11 ways to improve biking in the Twin Cities

BY SHEILA REGAN | ILLUSTRATION BY DIEGO PATINO | Updated 5/14/2014

Sure, the Twin Cities is a great place for biking. But could we be even better? Eleven things to fight for to reach bicycle utopia.


Minneapolis may frequently top the lists of the best cities for bicycling in America, but that’s no reason to rest on our laurels. The Twin Cities could aim even higher in being a bike-friendly metropolis. Imagine world cities like Amsterdam, Copenhagen and Berlin, only better — where people of all ages and backgrounds flood the streets on their bicycles each day, where it’s safe and comfortable to ride, where bike paths and protected bike lanes are seamlessly interconnected, and where bike lanes are plowed all winter long. How close are we to Bicycle Utopia? Suffice it to say we have a ways to go, but here are some ideas to get us on our way.

 

1. Make commercial streets more bike-friendly.

Minneapolis’ designated bike boulevards like Bryant Avenue offer safe and pleasant thruways for cyclists compared with major streets. But it’s not always convenient to bike on side routes. If your destination lies on a Lake Street or a Lyndale Avenue, those busier streets need to be safe for bikers, too. “We need to provide safer and better access to routes with destinations,” said Ethan Fawley, executive director of the Minneapolis Bicycle Coalition. Fawley argues that most major commercial streets in the Twin Cities are “not bike-friendly at all,” pointing to Lyndale and Lake as examples. “If we want people to be able to bike and be safe, we need to provide safer and better access to routes with destinations,” he said.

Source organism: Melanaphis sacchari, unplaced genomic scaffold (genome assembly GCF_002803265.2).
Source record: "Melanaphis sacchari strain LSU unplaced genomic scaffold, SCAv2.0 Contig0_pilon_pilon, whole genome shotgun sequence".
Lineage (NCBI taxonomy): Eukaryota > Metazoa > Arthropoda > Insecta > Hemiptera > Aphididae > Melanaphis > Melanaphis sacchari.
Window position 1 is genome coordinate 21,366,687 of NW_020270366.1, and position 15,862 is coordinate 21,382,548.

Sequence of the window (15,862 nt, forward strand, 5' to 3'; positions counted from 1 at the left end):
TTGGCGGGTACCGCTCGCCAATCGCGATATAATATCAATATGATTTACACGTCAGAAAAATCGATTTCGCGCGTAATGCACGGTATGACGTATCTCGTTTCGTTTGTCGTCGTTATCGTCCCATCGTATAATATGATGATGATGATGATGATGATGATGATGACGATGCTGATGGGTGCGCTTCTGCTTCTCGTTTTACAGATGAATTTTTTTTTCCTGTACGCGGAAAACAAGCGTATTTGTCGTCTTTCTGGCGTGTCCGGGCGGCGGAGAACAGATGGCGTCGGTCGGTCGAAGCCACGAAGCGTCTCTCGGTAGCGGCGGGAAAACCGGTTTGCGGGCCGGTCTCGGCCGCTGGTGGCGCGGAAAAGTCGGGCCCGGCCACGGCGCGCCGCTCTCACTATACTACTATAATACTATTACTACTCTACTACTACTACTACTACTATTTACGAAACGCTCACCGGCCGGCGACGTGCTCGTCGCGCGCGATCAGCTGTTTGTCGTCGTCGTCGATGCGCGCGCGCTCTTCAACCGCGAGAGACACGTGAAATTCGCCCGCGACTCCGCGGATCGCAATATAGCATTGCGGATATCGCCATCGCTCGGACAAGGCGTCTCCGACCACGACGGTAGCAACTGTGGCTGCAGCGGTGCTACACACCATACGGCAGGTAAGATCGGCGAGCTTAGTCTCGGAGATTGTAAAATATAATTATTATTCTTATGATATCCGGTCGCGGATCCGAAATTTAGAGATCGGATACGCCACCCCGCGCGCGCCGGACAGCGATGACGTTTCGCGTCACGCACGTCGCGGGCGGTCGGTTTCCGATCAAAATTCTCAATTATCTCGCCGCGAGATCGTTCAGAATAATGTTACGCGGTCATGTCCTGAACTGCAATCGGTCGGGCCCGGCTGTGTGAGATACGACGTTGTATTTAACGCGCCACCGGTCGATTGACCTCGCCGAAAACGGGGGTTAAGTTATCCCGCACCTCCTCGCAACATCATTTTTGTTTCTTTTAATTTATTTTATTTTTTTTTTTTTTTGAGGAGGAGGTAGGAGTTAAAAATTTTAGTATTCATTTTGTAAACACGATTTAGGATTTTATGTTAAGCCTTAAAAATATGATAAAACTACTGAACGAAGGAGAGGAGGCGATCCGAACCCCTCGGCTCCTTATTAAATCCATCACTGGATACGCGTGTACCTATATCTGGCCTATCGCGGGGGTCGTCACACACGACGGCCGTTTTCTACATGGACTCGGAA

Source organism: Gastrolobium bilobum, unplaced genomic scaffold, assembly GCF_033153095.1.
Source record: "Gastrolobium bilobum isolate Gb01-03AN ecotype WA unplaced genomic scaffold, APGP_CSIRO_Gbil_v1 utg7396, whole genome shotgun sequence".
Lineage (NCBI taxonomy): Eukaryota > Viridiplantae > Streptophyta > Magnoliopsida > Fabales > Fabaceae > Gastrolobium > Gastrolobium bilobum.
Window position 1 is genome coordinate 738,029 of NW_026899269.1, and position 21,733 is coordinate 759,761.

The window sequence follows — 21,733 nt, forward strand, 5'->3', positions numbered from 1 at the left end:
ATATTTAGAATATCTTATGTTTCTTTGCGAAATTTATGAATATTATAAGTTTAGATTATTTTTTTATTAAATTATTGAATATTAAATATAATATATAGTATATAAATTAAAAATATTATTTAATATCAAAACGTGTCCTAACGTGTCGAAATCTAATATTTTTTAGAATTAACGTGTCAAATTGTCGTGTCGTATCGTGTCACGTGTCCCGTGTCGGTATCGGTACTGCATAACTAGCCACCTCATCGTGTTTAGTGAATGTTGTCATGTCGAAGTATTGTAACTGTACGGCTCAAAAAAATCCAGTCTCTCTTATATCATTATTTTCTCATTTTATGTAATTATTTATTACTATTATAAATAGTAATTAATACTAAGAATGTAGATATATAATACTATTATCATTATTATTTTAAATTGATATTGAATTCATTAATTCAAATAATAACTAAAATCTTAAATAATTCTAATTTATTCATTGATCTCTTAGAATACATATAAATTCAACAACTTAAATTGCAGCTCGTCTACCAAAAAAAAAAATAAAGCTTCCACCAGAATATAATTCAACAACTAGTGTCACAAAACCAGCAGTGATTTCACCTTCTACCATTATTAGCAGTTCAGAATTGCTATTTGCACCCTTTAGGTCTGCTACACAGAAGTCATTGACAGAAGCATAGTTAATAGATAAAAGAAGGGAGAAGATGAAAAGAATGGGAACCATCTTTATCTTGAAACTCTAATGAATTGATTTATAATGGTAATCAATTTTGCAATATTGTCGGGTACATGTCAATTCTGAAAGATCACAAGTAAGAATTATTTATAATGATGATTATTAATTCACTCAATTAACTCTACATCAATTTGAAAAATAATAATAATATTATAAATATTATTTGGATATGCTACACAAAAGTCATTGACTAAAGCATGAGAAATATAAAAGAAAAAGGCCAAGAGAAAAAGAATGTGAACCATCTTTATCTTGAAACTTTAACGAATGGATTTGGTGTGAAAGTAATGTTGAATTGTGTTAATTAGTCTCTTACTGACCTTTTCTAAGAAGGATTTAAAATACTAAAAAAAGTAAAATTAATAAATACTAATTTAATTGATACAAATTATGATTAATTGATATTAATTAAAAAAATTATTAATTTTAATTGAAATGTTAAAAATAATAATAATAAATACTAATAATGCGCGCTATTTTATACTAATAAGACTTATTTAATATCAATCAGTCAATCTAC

2. Fill in the gaps.

While the Twin Cities have some great bicycle paths, we need to do a better job of connecting them — especially into and through downtown, says Fawley. In the past, bike lanes have been painted when the city repaves or rebuilds a street, but Fawley believes that bicycle policy needs to go beyond the low-hanging fruit. “We’re not really looking at connections that need to be made between communities and between neighborhoods,” said Fawley. “We need to fill some gaps into and through downtown. If we want to continue to attract people to downtown, we are going to have to do something about that.”

 

3. Protected lanes.

According to Minneapolis Public Works, bikeways in the city doubled in mileage from 80 to 166 between 1999 and 2011. We’ve tried different versions of protected bike lanes, like 1st Avenue N. downtown, where parked cars act as a buffer between bikes and moving cars. Coming soon, Minneapolis will try a bike lane with a physical barrier on Washington Avenue, which will serve as a pilot for future projects. Meanwhile in St. Paul, the tentative St. Paul Bicycle Plan proposes a 1.7-mile off-street cycle track along St. Peter Street, 10th Street, Jackson Street and Kellogg Boulevard, with spokes that fan out from the main loop. The $18 million project would be a boon for St. Paul cyclists.

 

4. Address specific problem spots.

A study by the Minneapolis Public Works Department from 2000-10 showed that certain intersections are the unsafest for cyclists. These include:

• E. Franklin Av. & Cedar Av. S.

• 7th St. & Hennepin Av. S.

• 3rd St. & Hennepin Av. S.

• 26th St. & Hiawatha Av. S.

• E. Franklin Av. & Nicollet Av. S.

Meanwhile, the corridors with the worst crash rates include:

• 28th Street

• Lowry Avenue S.

• Marquette Avenue S.

• 26th Street

•Broadway/W. Broadway

In St. Paul, Andy Singer of the St. Paul Bicycle Coalition said one of the biggest problem spots is Snelling Avenue, which goes through several half-mile stretches without a traffic light. “People will stop for you at one lane, but the next person just goes around you,” he said. W. 7th Street, despite its recent conversion from four lanes to three, is also a problem, as is E. 7th Street, he said. So is University Avenue, which Singer believes is worse for cyclists since light rail was constructed.